As mentioned earlier, this device is robot-assisted and can surgically remove human tissues without any additional tools. The newly developed high-speed device scans 3 mm2 tissue in under 10 seconds, reducing tissue assessment time substantially.

Weld recognition

Laser scanning systems have been implemented in industrial robotic arms for accurate non-contact measurements. The laser scanner fixed on the robot runs through the shape of the object during the inspection. The application of a robot-assisted high-resolution laser scanning confocal microscope improves the precision and speed of the weld recognition.

Click here for more information on welding robotics

Soft tissue microsurgeries

Versatile laser scanning microscopy devices have been extensively used in the microsurgery of soft tissues. They are used in an array of settings that include three-dimensional printing, diagnostics, marking, and cutting.

Robot-assisted phonomicrosurgery

An improved image-based system enhanced with the ability to scan using a laser has been developed for robot-based phonomicrosurgery.

An improvement in the surgical quality of phonomicrosurgery was brought about by open-loop laser control. This system is designed to eliminate open-loop errors caused by defects in the calibration of the device or the unknown morphological structure of the sample under consideration.

This system is very accurate and reliable. It even generates a precise reading when smoke obstructs the lens of the camera. A novel image-based laser microsurgical control system was demonstrated to be highly effective with significant beneficial impacts. More precisely, the device enables microsurgeries to be safe and of high quality.

References and Further Reading

"Robotic imaging system" (U.S. Patent Application, Publication No. 20150057550)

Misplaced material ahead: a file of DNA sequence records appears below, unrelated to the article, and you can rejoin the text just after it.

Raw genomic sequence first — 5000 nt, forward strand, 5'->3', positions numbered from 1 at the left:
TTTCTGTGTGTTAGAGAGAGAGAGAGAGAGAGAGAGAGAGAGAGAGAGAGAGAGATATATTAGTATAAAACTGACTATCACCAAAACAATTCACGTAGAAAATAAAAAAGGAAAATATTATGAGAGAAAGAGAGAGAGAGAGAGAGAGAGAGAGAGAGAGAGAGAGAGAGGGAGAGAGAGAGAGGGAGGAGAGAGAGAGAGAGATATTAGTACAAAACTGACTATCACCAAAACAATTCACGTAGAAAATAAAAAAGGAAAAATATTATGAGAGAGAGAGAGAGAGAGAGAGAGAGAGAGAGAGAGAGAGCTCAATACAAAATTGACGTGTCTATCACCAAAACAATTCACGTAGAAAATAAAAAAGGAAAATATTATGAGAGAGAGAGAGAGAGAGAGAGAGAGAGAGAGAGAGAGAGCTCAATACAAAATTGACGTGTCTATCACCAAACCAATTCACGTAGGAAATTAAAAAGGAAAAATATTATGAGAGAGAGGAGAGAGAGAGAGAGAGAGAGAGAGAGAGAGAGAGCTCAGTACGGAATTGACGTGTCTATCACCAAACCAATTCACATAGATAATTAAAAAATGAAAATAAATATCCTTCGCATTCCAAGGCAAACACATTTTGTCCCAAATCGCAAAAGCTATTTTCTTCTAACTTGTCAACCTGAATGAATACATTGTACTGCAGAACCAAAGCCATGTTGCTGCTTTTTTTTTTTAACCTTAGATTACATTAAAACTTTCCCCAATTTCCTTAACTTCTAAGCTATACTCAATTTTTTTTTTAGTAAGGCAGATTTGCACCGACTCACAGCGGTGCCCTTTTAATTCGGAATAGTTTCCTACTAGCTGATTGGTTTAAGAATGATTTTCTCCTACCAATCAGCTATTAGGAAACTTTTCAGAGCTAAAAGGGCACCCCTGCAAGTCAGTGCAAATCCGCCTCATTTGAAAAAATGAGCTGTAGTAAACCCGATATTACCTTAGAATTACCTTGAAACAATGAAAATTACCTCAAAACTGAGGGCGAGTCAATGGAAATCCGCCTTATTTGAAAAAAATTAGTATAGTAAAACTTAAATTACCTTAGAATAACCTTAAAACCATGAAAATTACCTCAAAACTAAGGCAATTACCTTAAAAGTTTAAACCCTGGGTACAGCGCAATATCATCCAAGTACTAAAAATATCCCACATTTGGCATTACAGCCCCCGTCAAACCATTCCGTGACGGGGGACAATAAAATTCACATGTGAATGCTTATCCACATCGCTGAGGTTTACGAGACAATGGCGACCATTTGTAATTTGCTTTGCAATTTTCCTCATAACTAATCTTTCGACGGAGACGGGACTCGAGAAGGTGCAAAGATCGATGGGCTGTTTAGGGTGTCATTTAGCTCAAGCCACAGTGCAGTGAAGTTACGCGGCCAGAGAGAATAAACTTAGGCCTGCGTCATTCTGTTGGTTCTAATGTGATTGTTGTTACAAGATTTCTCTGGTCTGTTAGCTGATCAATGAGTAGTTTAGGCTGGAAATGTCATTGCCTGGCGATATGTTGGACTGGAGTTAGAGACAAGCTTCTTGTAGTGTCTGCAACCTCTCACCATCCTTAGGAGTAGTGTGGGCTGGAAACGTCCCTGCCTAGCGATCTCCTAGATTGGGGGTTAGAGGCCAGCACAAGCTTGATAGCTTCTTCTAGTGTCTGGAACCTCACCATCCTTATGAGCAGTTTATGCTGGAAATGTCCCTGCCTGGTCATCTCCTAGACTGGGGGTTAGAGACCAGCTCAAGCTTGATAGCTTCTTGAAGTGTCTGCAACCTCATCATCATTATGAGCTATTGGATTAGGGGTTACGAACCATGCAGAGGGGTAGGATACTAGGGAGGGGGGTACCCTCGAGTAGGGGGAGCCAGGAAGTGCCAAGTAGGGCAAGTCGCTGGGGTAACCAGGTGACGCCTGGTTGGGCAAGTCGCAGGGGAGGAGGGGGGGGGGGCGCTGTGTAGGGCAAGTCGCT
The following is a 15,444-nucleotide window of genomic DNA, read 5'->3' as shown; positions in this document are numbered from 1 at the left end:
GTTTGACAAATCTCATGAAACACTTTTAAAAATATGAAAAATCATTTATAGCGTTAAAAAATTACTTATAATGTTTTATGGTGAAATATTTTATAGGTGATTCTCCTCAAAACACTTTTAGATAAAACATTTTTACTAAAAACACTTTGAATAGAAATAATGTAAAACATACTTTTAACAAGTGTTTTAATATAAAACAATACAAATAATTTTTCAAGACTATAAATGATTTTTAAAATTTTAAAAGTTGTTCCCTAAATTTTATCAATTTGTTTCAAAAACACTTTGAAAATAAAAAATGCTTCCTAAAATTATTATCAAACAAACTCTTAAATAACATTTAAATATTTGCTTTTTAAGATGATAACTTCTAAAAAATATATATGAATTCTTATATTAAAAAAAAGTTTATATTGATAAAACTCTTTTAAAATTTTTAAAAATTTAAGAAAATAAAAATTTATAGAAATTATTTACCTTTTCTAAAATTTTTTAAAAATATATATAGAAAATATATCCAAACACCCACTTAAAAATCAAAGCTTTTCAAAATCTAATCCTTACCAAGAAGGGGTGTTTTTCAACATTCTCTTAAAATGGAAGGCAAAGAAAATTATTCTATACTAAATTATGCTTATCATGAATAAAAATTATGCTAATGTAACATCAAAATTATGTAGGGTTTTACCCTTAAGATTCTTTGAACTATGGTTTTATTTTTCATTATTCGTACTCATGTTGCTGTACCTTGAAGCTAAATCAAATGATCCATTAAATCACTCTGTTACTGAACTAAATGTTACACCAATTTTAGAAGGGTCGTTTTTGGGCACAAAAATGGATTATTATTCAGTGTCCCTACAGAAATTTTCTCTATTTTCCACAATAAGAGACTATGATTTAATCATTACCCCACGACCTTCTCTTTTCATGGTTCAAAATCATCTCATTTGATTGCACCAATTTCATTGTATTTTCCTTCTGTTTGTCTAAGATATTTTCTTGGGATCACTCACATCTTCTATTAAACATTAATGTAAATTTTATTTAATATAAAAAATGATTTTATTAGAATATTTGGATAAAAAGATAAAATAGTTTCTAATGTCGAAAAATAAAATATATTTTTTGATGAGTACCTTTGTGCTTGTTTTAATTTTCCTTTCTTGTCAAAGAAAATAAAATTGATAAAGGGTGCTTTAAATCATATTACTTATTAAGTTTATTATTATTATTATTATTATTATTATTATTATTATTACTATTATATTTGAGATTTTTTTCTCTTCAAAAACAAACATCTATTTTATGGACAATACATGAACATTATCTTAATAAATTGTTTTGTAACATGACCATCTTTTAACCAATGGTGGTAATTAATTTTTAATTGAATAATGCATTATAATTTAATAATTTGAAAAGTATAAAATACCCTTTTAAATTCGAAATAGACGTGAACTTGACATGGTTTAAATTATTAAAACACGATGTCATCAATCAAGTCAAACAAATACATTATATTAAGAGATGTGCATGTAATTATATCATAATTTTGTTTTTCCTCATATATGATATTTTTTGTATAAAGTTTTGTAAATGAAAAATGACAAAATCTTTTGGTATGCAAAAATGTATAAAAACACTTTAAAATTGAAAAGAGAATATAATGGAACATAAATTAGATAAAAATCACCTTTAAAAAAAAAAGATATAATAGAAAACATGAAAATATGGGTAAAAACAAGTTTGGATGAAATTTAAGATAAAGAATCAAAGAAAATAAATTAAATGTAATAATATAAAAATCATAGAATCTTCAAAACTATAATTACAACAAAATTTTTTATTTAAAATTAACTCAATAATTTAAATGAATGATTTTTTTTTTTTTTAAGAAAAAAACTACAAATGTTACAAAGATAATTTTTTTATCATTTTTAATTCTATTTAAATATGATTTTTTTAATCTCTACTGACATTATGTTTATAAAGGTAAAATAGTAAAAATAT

Giataganas, P., Hughes, M., Payne, C., Wisanuvej, P., Temelkuran, B. and Yang, G. (2018). Intraoperative Robotic-Assisted Large-Area High-Speed Microscopic Imaging and Intervention. IEEE Transactions on Biomedical Engineering. PP. 1-1. Available at: https://doi.org/10.1109/TBME.2018.2837058

Dagnino, G., Mattos, L. and Caldwell, D. (2014). A vision-based system for fast and accurate laser scanning in robot-assisted phonomicrosurgery. International journal of computer assisted radiology and surgery. Available at: https://doi.org/10.1007/s11548-014-1078-9

Shen, Y., Wenfeng, W., Zhang, L., Yong, L., Lu, H. and Ding, W. (2015). Multidirectional Image Sensing for Microscopy Based on a Rotatable Robot. Sensors. 15. Available at: https://dx.doi.org/10.3390%2Fs151229872

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Dr. Priyom Bose

Written by

Dr. Priyom Bose

Priyom holds a Ph.D. in Plant Biology and Biotechnology from the University of Madras, India. She is an active researcher and an experienced science writer. Priyom has also co-authored several original research articles that have been published in reputed peer-reviewed journals. She is also an avid reader and an amateur photographer.